Residents Split Over Museum Proposal
In a heated two-hour meeting Wednesday night, Cambridge residents took on Harvard's community relations officers, loudly criticizing the University's plans to build an art museum in their largely residential neighborhood.
Many residents said the proposed museum--that would be built on the stretch of Memorial Drive property just south of Peabody Terrace and Mather House--would block their view of the Charles River and bring even more traffic to an already congested area.
"I live in this little white house that looks like a little monopoly house next to Harvard's hotels," said one resident who lives on the edge of the campus.
"We have traffic already," added another resident. "You coming with a museum doesn't help us."
Cabot Director of the Harvard University Art Museums James B. Cuno said the University has plans to look at the impact of a museum on traffic congestion this summer.
He said, however, that the use of an underground parking garage, as well as high usage by students, would decrease the traffic impact.
"Most people who would use the museum would be students, therefore they don't drive cars," Cuno said.
Still, residents at the meeting pointed to Harvard's latest expansion plans as proof of the University's ongoing disregard for Cambridge's needs.
Some even pointed to the construction of Peabody Terrace in the 1970s as a prime example of the poor dialogue that exists between Harvard and the Riverside community.
"You seem like a nice person and so does Travis, but you represent Harvard," one resident said, addressing Mary H. Power, Harvard's senior director of community relations, and Travis McCready, the recently appointed director of community relations for Cambridge.
"There's a lot of mistrust and that's not going to change quickly," he added.
Wednesday night's meeting was McCready's first public exposure to Cambridge residents.
Hostilities erupted when McCready tried to shift from the meeting's open forum to begin a presentation of the architect's plans for the museum.
"You are not gonna keep doing that," yelled one resident. "Harvard has not spoken to us in 30 years. You talk to us. You don't present to us."
The Other Side
"There are some of us in this community interested in talking about a museum," one resident said, in response to the more vocal critics in attendance.
Other residents said both Harvard and the Riverside community could benefit from a museum, with one resident saying he would appreciate having a museum that his son could visit.
"The idea that he could walk to a museum is great," he said. "It would give my kid a place to go on early release days and days off [from school]."
Others said the residents could have the University improve the neighborhood in exchange for community support for the project.
"The community center roof is held together by duct tape," one resident said. "If we told them what problems there are, they might be able to help us."
Museum director Cuno gave a brief presentation on the current plans, saying that they were conceptual and still very flexible. He said that architect Renzo Piano's design would be sensitive to neighborhood needs.
"These are not designs but concepts," he said, referring to the wooden museum model and numerous posters of plans that he presented.
A Problematic Process But regardless of the outcome, some residents said they simply wish the University had consulted them earlier in the planning process.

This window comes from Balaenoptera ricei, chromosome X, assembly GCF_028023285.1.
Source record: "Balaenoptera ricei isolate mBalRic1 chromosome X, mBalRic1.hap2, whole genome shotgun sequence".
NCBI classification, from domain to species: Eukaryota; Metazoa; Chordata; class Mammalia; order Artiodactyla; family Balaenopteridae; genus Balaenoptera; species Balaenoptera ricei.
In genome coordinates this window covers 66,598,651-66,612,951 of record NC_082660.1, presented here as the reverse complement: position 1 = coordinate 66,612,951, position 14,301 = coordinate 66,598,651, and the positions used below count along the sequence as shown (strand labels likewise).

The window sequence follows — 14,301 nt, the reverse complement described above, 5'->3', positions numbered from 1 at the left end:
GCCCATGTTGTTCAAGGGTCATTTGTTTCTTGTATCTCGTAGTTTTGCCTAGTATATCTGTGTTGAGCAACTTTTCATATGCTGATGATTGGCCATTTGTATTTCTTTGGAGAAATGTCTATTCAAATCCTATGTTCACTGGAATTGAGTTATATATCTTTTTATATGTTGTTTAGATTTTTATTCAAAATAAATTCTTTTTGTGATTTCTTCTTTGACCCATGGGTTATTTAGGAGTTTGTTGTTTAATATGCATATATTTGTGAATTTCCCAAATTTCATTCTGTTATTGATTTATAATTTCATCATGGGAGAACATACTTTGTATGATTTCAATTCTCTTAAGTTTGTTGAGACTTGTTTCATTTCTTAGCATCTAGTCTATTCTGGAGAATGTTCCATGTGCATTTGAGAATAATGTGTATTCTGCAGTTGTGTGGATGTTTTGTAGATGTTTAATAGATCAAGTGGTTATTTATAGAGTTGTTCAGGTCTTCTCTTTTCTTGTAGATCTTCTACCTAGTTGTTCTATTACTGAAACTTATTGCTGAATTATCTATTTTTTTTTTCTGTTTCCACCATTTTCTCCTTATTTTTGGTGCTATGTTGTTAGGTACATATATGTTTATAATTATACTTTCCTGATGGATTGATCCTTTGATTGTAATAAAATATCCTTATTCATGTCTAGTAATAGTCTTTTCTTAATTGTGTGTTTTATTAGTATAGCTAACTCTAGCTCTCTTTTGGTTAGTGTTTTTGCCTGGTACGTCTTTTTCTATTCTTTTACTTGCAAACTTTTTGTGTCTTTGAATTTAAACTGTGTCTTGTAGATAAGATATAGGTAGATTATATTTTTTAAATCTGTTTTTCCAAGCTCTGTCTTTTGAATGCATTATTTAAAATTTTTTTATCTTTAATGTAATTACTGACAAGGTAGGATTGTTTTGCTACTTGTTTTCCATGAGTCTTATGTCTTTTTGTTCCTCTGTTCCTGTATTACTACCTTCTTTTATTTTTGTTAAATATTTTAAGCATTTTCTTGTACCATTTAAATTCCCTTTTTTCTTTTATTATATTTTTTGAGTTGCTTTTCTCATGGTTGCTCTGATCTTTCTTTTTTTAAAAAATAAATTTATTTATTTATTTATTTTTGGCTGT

"I think the quality of the process is the problem," said city councilor Kenneth E. Reeves '72. "I would like there to be a coherent respect of the community process before the plans are made."
But others said the University has approached the residents in the only way they could.
"If they would have come sooner and said 'Hey, we have some vague idea about building something here,' they would have been attacked for not having a plan," said one Banks Street resident.
McCready emphasized that public meetings were the best way to create continual dialogue about Harvard's plans.
"We understand that trust is not going to be built overnight," he said.
The University last held a meeting with residents on May 10, but poor publicity of the event created the need for another discussion.
Cambridge resident Phyllis Baumamn said the University should support the Loose Petition--a moratorium on development in the Riverside area for 18 months. Residents have collected signatures supporting the petition.
"What's the rush?" Baumamn said. "It seems to me an act of good faith for Harvard to support that. A moratorium sets the framework for the process."
But Cuno said that no development would occur in the next 18 months anyways, making the moratorium a moot point.
"If we were to get the green light today, it would still be two years before we could break ground," Cuno said, adding that, at the earliest, the museum would not be completed until 2005.
Power added that pushing the petition through the Cambridge City Council would only delay discussions with the Riverside community.
"We can offer assurances without the legal issues," Power said. "We don't think [the moratorium] would move us forward."
But many residents continually voiced their belief that a museum was not the right use of the limited space. Some pointed to creating affordable housing as a more pressing priority.
"We do not house collections before we house people," one resident said.
Resident Cob Carlson suggested the University's land holdings in Allston as a possible museum site.
"Everyone knows that Harvard is expanding in that direction," Carlson said. "The museum could be your anchor for new development."
But Cuno said that the Riverside location is ideal due to its close proximity to undergraduates.
"Our primary constituency is with Harvard undergraduate students," Cuno said.
But resident Diane M. Leone responded with disapproval.
"You have a responsibility to this neighborhood," she said. "Students come and go, but we live here."